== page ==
We all have stories told within our families that seem too unlikely to be true. The story of our maternal grandfather is one. A career soldier, he was badly wounded in the Somme and spent time being looked after by a wonderfully generous French woman. My brother has designed a beautiful and fitting tribute to our grandfather which I post above.
As the centenary of Britain's entry into what became known as the First World War approaches, we are all thinking about how war has changed - or not changed - today, and the scars that were left on so many people. I do not find it strange that so much fiction has been written about both wars: from Anne Holm's I am David to Theresa Breslin's Remembrance, both for teenagers but published nearly forty years apart, to Erich Maria Remarque All Quiet on the Western Front and Kate Atkinson's Life after Life.
War, already the subject of disturbing although sometimes patriotic poetry, became a necessary subject for many writers during the Great War; some, like Wilfred Owen, would never see their poetry in print. Owen wrote perhaps one of the most powerful manifestos for both poetry and the power of literature to change:
This book is not about heroes. English poetry is not yet fit to speak of them.
Nor is it about deeds, or lands, nor anything about glory, honour, might, majesty, dominion, or power, except War.
Above all I am not concerned with Poetry.
My subject is War, and the pity of War.
The Poetry is in the pity.
Yet these elegies are to this generation in no sense consolatory. They may be to the next. All a poet can do today is warn. That is why the true Poets must be truthful.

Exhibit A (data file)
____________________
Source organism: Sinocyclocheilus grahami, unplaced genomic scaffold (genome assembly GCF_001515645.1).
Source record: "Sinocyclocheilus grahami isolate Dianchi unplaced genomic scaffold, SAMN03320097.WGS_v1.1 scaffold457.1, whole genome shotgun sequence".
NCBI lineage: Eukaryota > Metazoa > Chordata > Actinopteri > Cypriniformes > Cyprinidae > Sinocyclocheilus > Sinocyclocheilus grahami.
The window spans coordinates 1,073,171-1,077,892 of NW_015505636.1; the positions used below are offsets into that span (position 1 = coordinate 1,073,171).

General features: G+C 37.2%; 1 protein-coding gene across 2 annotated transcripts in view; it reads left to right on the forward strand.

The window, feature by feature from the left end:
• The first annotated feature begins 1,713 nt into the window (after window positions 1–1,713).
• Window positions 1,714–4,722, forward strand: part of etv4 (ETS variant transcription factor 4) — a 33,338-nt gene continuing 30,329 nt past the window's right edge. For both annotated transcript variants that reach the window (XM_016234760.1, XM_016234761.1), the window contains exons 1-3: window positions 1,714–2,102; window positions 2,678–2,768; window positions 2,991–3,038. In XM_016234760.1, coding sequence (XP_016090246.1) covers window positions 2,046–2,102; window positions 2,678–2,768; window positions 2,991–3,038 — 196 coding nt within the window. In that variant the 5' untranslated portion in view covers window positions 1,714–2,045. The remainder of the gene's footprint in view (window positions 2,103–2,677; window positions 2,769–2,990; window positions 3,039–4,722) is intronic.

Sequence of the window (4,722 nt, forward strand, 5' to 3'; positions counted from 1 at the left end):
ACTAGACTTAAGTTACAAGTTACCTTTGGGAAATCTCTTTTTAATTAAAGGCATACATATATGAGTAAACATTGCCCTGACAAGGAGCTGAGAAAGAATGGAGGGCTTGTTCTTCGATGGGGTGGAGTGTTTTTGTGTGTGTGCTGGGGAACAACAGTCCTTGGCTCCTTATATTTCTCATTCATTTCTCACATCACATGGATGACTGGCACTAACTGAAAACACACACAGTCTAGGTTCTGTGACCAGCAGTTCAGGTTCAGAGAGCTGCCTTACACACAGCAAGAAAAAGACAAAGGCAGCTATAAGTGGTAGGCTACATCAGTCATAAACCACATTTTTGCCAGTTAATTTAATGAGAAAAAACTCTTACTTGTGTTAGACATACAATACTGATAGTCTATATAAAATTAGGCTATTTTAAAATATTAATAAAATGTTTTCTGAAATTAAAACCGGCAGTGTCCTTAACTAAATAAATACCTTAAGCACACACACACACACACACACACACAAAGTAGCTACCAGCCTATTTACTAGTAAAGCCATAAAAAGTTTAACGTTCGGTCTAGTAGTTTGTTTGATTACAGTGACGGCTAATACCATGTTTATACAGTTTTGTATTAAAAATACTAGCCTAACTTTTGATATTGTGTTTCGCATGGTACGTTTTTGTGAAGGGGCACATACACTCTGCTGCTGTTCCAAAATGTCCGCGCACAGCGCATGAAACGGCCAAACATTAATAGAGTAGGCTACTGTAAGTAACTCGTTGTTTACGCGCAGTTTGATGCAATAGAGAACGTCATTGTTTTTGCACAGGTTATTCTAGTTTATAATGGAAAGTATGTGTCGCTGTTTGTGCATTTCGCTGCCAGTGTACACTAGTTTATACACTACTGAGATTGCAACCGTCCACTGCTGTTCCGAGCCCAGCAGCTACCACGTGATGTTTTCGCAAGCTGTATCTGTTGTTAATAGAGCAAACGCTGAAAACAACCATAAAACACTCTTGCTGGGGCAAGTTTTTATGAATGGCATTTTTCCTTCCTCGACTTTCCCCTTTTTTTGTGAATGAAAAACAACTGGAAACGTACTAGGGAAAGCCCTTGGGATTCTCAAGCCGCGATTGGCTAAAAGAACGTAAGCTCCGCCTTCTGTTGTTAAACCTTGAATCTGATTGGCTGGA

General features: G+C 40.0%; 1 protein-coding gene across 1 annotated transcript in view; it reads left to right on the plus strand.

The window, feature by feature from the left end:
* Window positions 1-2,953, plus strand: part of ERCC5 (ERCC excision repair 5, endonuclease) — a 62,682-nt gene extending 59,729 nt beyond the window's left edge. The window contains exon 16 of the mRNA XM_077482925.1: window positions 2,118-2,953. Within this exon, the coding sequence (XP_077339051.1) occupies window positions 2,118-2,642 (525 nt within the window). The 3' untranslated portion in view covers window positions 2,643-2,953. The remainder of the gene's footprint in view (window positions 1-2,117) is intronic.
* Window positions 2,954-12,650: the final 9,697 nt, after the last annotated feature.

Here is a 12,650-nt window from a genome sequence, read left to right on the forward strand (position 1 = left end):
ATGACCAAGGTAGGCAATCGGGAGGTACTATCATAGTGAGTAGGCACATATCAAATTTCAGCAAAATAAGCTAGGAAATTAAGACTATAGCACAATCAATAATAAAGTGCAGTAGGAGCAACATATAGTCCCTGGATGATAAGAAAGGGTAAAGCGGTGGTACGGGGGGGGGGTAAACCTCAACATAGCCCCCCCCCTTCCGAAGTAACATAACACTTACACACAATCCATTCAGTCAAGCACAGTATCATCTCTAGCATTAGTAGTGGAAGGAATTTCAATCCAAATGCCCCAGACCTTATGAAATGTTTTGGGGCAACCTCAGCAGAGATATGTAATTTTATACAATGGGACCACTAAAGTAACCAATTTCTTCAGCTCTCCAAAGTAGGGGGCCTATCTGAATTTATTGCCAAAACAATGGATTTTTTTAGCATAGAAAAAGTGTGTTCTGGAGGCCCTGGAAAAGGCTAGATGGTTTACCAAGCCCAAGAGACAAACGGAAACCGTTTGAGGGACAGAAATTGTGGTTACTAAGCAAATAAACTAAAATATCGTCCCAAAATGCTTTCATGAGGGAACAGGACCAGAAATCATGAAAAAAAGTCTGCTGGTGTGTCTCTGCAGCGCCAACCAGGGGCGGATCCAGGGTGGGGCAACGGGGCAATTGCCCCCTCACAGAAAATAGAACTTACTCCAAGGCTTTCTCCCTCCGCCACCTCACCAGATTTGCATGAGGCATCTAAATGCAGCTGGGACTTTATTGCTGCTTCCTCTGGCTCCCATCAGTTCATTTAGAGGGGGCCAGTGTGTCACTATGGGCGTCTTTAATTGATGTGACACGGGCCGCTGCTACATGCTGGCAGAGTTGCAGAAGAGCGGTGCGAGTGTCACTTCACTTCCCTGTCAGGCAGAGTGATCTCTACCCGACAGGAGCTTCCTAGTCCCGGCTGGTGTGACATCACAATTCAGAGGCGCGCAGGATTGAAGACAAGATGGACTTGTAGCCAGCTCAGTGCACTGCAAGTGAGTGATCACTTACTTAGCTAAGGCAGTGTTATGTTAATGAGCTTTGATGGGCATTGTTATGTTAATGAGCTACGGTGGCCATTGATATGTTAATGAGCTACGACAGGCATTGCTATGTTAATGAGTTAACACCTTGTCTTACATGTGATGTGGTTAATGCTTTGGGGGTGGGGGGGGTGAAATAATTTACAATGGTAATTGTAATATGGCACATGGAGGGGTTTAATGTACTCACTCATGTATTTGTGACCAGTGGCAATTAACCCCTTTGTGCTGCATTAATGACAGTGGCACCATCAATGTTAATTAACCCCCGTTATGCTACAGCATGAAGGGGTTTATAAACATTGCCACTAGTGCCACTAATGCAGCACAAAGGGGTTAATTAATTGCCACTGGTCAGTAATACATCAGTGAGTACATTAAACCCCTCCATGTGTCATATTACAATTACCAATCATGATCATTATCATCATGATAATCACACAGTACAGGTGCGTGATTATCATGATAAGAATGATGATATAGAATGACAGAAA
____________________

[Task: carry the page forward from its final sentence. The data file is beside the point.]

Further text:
If I thought the letter of this book would last, I might have used proper names; but if the spirit of it survives - survives Prussia - my ambition and those names will have achieved themselves fresher fields than Flanders..
The above Preface to Owen's poems is compulsory reading for most 14 year olds and while it seems as if, as teachers, it is a subject to which we constantly return I think it is right that we do so. My first ever lesson on war poetry was scheduled the day that the Iraq war began. I found I could not teach Owen that day, but chose instead to talk about Kate Clanchy's wonderful poem 'War Poetry'.
Siegfried Sassoon's war diaries have been published online for the first time, today. Accessible to all, but rather difficult to deconstruct his handwriting, they nevertheless describe his journey as poet, soldier, and sufferer of what we now call post traumatic stress. You can also read about this on the BBC website. And if you wish to read a fictionalised version of Sassoon's story, look at Pat Barker's award-winning Regeneration trilogy.
And yet, we still haven't learnt the lessons that we should have learnt a long time ago.